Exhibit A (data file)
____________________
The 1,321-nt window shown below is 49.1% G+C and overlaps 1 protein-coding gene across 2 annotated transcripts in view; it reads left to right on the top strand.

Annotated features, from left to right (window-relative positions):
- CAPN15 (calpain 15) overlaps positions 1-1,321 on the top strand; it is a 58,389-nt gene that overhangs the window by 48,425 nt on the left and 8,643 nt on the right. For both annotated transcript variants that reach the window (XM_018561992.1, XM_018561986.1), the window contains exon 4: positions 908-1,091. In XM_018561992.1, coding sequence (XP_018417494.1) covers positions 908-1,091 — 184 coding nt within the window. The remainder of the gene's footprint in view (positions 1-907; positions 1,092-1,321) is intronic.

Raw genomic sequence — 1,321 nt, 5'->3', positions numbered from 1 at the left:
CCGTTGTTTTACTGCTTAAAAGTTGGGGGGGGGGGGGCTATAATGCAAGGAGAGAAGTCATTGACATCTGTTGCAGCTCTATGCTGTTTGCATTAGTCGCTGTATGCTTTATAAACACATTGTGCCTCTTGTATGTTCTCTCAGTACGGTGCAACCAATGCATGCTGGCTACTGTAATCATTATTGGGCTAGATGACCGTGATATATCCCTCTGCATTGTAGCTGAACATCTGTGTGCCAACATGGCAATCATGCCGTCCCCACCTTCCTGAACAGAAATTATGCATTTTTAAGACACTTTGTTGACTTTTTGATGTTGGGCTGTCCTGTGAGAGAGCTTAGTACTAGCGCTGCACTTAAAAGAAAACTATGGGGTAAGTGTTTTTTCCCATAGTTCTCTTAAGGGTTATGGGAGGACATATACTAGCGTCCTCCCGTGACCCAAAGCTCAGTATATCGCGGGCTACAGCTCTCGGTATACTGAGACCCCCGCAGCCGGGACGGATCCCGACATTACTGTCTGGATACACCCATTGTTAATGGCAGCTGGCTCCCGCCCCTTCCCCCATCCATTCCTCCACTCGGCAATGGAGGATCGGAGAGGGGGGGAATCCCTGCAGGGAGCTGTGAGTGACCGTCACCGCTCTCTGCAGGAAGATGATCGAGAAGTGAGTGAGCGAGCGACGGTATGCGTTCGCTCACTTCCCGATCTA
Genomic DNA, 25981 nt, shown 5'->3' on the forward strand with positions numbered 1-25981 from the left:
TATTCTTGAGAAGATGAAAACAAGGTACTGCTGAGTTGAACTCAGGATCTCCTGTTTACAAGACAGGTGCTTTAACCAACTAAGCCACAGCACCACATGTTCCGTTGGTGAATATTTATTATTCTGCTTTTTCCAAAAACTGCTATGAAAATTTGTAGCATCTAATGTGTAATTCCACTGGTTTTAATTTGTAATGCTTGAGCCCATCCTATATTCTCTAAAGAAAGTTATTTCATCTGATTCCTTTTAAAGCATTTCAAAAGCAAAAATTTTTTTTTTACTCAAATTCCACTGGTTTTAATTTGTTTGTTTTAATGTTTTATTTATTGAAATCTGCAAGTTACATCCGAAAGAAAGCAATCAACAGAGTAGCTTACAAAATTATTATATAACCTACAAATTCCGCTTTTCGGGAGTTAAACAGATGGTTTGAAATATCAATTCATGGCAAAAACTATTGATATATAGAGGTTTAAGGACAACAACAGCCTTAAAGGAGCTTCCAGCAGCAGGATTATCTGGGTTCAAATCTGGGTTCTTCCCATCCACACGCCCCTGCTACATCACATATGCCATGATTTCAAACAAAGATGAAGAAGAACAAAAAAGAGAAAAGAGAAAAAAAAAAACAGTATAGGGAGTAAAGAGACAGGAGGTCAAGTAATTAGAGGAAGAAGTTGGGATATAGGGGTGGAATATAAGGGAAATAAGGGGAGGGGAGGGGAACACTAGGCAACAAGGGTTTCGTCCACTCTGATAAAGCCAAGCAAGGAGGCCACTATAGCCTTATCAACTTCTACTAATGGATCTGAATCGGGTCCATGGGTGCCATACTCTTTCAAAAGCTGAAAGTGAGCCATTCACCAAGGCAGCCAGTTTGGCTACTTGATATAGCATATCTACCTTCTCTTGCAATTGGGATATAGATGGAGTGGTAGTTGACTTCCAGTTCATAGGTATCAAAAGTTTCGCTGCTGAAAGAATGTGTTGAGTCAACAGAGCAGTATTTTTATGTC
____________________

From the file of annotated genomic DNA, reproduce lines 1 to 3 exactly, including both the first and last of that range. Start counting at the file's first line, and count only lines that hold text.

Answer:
The 1,321-nt window shown below is 49.1% G+C and overlaps 1 protein-coding gene across 2 annotated transcripts in view; it reads left to right on the top strand.

Annotated features, from left to right (window-relative positions):
- CAPN15 (calpain 15) overlaps positions 1-1,321 on the top strand; it is a 58,389-nt gene that overhangs the window by 48,425 nt on the left and 8,643 nt on the right. For both annotated transcript variants that reach the window (XM_018561992.1, XM_018561986.1), the window contains exon 4: positions 908-1,091. In XM_018561992.1, coding sequence (XP_018417494.1) covers positions 908-1,091 — 184 coding nt within the window. The remainder of the gene's footprint in view (positions 1-907; positions 1,092-1,321) is intronic.